Diagnosing MS
Your doctor will need to perform a neurological exam, a clinical history, and a series of other tests to determine if you have MS.

Diagnostic testing may include the following:

  • MRI scan. Using a contrast dye allows the MRI to detect active and inactive lesions throughout your brain and spinal cord. 
  • Evoked potentials test. This requires stimulation of nerve pathways to analyze electrical activity in your brain. The three types of evoked potentials doctors use to help diagnose MS are visual, brainstem, and sensory.
  • Spinal tap (lumbar puncture). Your doctor may use this test to find abnormalities in your spinal fluid. It can help rule out infectious diseases. 
  • Blood tests. Doctors use blood tests to eliminate other conditions with similar symptoms.

The diagnosis of MS requires evidence of demyelination occurring at different times in more than one area of your brain, spinal cord, or optic nerves.

It also requires ruling out other conditions that have similar symptoms, such as:

  • Lyme disease
  • Lupus
  • Sjögren’s syndrome

Treatment
There is no cure for MS right now, but a number of treatments can improve how you feel and keep your body working well.

Your doctor can also prescribe drugs that may slow the course of the disease, prevent or treat attacks, ease your symptoms, or help you manage the stress that can come with the condition.

Drugs that may slow your MS or help nerve damage include:

  • Beta interferon (Avonex, Betaseron, and Rebif)
  • Copolymer-1 (Copaxone)
  • Dalfampridine (Ampyra)
  • Dimethyl fumarate (Tecfidera)
  • Mitoxantrone (Novantrone)
  • Natalizumab (Tysabri)
  • Ocrelizumab (Ocrevus)
  • Teriflunomide (Aubagio)


Your doctor may give you steroids to make your MS attacks shorter and less severe. You can also try other drugs, like muscle relaxants, tranquilizers, or botulinum toxin (Botox), to ease muscle spasms and treat some of the other symptoms.

​A physical therapist can teach you exercises that will keep up your strength and balance and help you manage fatigue and pain. An occupational therapist can teach you new ways to do certain tasks to make it easier to work and take care of yourself. If you have trouble getting around, a cane, walker, or braces can help you walk more easily.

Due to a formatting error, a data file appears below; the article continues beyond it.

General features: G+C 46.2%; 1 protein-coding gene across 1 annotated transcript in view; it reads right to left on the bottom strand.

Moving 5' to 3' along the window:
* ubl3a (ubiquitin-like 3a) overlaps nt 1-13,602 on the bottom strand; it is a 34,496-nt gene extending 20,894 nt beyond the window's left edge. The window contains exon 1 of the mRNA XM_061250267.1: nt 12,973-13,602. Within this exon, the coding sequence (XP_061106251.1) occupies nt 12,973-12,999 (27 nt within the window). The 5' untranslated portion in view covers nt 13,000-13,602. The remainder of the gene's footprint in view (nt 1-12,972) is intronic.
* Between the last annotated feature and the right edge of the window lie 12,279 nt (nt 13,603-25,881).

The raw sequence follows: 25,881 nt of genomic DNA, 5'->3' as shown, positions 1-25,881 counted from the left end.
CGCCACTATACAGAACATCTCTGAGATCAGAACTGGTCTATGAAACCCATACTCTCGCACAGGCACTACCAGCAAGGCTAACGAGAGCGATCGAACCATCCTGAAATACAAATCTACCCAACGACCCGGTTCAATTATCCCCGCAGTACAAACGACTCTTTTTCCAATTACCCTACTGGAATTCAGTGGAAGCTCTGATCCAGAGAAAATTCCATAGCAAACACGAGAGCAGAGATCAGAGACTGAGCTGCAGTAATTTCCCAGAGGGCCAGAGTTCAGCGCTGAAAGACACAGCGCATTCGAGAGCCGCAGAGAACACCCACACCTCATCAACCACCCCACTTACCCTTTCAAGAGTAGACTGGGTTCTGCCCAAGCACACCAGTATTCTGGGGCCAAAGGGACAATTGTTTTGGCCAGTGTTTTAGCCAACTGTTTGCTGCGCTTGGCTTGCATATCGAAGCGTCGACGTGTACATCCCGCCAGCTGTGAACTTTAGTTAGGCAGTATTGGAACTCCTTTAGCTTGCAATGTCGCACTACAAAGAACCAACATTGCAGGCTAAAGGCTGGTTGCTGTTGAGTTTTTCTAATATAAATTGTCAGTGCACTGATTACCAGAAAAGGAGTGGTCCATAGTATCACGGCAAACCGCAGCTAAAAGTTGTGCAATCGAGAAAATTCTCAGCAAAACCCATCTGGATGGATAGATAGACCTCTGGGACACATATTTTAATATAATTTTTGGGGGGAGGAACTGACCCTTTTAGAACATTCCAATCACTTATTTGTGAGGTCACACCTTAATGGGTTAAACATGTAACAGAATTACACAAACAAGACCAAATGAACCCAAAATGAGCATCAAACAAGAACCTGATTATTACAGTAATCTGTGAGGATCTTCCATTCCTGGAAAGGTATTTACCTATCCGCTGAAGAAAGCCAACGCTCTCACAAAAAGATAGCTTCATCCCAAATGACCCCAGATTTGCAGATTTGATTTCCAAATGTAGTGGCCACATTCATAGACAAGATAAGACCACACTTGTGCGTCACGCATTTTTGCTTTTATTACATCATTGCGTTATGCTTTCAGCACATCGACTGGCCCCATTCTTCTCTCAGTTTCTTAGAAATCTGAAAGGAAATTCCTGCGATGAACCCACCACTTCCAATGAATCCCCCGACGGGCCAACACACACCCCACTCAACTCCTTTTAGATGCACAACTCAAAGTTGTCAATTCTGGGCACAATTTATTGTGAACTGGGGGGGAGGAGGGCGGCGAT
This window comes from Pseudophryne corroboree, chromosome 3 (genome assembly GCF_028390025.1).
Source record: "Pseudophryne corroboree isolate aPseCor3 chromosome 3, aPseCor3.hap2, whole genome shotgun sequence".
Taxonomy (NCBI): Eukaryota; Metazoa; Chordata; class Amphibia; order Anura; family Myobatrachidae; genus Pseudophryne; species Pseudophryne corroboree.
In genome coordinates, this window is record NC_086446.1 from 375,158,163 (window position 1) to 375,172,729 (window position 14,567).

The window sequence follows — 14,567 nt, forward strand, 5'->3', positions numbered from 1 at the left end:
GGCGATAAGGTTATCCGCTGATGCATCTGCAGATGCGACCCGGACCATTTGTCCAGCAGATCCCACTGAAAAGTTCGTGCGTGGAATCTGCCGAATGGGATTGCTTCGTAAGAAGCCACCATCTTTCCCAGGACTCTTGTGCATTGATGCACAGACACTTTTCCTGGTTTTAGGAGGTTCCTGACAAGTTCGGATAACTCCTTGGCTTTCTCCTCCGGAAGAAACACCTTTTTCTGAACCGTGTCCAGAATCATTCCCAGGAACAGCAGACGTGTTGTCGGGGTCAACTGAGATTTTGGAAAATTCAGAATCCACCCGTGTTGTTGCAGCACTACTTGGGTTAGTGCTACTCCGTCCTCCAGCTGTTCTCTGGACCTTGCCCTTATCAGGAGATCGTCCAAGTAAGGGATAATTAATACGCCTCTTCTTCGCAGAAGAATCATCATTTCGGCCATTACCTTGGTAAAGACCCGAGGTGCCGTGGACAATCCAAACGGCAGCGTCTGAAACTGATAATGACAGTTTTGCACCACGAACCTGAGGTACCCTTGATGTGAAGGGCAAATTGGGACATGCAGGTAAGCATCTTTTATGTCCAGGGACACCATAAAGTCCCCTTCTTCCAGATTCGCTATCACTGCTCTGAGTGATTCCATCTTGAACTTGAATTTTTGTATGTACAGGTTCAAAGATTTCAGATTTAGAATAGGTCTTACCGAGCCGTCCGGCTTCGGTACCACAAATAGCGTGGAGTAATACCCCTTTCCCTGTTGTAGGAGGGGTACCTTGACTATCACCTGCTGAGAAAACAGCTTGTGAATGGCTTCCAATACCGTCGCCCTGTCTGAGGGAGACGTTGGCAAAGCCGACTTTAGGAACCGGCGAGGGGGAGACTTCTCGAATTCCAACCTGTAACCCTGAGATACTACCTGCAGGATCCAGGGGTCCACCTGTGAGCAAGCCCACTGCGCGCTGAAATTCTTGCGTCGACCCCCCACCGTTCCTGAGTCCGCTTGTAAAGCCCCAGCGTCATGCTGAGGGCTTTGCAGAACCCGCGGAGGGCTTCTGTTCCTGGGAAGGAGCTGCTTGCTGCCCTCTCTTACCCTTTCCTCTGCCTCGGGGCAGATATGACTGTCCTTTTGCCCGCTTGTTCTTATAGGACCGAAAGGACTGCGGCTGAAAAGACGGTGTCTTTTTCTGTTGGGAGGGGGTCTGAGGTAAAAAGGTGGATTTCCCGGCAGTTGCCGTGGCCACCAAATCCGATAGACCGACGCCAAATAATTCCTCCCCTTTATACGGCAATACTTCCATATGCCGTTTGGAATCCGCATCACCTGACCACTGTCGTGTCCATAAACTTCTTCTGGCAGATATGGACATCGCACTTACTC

Along with treatment, you can do other things to ease your MS symptoms. Get regular exercise and avoid too much heat to boost your energy. Ask your doctor about trying yoga to ease fatigue or stress.

​Take care of your emotional health, too. It’s OK to ask family, friends, or a counselor for help with any stress or anxiety you may feel. Support groups are also great places to connect with other people living with MS.

What’s the Outlook for MS?
Research is giving doctors more treatment options for the condition, a better idea of what causes it, and the ability to diagnose it earlier. Stem-cell and genetic research may soon help doctors repair damaged nerves or stop the disease before it causes damage.

Scientists are also looking for new ways to treat MS in clinical trials. These trials test new drugs to see if they're safe and if they work. They're often a way for people to try new medicine that isn’t available to everyone. Ask your doctor if one of these trials might be a good fit for you.

​Information on this page taken directly from:
Healthline
National Multiple Sclerosis Society
WebMD

Want to learn more?

The following are organizations and/or websites dedicated to providing information and education surrounding Multiple Sclerosis. These organizations are dedicated to research, education, awareness, and/or support. They are listed in Alphabetical order without any preference or prejudice. Listing these organizations is not a recommendation or referral in any regard for seeking treatment or consultation or support for treatment.

Healthline
National Multiple Sclerosis Society
PubMed Library
WebMD